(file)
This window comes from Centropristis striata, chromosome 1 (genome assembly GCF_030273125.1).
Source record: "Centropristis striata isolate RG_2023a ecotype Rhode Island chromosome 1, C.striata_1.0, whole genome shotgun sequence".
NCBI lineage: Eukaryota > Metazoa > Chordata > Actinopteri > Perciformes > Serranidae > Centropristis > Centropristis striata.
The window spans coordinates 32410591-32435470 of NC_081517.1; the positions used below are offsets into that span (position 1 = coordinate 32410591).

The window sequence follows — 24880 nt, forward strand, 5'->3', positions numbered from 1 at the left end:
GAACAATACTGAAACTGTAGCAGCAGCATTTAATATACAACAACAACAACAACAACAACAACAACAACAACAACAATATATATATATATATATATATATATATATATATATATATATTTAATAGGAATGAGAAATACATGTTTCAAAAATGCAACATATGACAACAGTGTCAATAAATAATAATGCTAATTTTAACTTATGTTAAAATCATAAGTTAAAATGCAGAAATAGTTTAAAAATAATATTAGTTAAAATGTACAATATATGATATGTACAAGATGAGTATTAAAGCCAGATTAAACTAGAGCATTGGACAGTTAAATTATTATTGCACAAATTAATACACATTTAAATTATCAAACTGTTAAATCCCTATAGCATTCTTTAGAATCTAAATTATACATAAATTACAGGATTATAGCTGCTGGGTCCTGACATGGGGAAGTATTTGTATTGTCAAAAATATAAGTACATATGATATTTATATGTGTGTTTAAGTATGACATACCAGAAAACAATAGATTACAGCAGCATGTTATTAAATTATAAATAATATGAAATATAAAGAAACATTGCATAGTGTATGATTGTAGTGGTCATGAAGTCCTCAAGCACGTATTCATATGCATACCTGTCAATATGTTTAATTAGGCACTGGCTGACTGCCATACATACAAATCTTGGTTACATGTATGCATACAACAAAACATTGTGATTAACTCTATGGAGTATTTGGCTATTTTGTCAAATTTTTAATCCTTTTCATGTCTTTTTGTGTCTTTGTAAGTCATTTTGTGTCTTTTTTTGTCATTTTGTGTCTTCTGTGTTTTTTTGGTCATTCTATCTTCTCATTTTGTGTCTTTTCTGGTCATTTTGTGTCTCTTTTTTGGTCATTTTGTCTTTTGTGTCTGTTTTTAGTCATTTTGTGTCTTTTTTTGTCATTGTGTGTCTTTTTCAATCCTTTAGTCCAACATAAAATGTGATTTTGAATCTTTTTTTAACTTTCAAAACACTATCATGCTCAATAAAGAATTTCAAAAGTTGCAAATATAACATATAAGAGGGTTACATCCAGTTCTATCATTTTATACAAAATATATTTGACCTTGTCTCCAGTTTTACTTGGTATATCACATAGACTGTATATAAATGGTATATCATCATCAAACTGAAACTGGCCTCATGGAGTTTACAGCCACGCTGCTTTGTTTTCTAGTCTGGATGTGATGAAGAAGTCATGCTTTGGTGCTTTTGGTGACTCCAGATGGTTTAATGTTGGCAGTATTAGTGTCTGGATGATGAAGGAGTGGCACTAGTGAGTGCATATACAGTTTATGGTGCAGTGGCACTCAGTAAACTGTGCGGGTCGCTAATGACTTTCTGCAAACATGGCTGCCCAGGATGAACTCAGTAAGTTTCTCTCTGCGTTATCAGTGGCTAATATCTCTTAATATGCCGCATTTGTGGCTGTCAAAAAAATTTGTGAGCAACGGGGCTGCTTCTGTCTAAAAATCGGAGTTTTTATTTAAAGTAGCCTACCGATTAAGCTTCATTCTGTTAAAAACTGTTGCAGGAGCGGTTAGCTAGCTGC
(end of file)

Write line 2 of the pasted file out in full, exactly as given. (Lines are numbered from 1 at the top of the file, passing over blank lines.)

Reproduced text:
Source record: "Centropristis striata isolate RG_2023a ecotype Rhode Island chromosome 1, C.striata_1.0, whole genome shotgun sequence".